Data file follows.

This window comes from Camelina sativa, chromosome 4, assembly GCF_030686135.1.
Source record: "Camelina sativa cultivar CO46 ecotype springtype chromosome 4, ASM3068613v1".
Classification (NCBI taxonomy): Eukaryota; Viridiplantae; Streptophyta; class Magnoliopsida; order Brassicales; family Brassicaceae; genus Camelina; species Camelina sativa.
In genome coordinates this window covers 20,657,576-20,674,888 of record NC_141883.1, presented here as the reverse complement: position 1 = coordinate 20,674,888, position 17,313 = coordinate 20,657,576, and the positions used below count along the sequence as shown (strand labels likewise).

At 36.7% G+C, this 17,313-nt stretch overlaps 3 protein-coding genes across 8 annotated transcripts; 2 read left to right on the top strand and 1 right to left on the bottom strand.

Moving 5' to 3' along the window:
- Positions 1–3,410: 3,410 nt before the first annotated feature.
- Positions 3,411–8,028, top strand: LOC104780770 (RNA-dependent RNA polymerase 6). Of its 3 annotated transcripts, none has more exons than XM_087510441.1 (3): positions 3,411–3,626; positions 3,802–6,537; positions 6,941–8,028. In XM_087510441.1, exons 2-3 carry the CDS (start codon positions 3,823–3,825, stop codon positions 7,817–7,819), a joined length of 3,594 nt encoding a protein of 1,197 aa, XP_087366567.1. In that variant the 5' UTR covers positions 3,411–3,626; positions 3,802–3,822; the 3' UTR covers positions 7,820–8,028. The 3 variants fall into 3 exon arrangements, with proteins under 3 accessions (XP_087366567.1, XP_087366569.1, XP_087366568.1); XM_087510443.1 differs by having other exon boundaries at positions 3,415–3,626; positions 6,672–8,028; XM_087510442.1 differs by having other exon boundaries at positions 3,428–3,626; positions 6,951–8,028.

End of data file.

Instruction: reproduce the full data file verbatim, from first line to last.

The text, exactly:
This window comes from Camelina sativa, chromosome 4, assembly GCF_030686135.1.
Source record: "Camelina sativa cultivar CO46 ecotype springtype chromosome 4, ASM3068613v1".
Classification (NCBI taxonomy): Eukaryota; Viridiplantae; Streptophyta; class Magnoliopsida; order Brassicales; family Brassicaceae; genus Camelina; species Camelina sativa.
In genome coordinates this window covers 20,657,576-20,674,888 of record NC_141883.1, presented here as the reverse complement: position 1 = coordinate 20,674,888, position 17,313 = coordinate 20,657,576, and the positions used below count along the sequence as shown (strand labels likewise).

At 36.7% G+C, this 17,313-nt stretch overlaps 3 protein-coding genes across 8 annotated transcripts; 2 read left to right on the top strand and 1 right to left on the bottom strand.

Moving 5' to 3' along the window:
- Positions 1–3,410: 3,410 nt before the first annotated feature.
- Positions 3,411–8,028, top strand: LOC104780770 (RNA-dependent RNA polymerase 6). Of its 3 annotated transcripts, none has more exons than XM_087510441.1 (3): positions 3,411–3,626; positions 3,802–6,537; positions 6,941–8,028. In XM_087510441.1, exons 2-3 carry the CDS (start codon positions 3,823–3,825, stop codon positions 7,817–7,819), a joined length of 3,594 nt encoding a protein of 1,197 aa, XP_087366567.1. In that variant the 5' UTR covers positions 3,411–3,626; positions 3,802–3,822; the 3' UTR covers positions 7,820–8,028. The 3 variants fall into 3 exon arrangements, with proteins under 3 accessions (XP_087366567.1, XP_087366569.1, XP_087366568.1); XM_087510443.1 differs by having other exon boundaries at positions 3,415–3,626; positions 6,672–8,028; XM_087510442.1 differs by having other exon boundaries at positions 3,428–3,626; positions 6,951–8,028.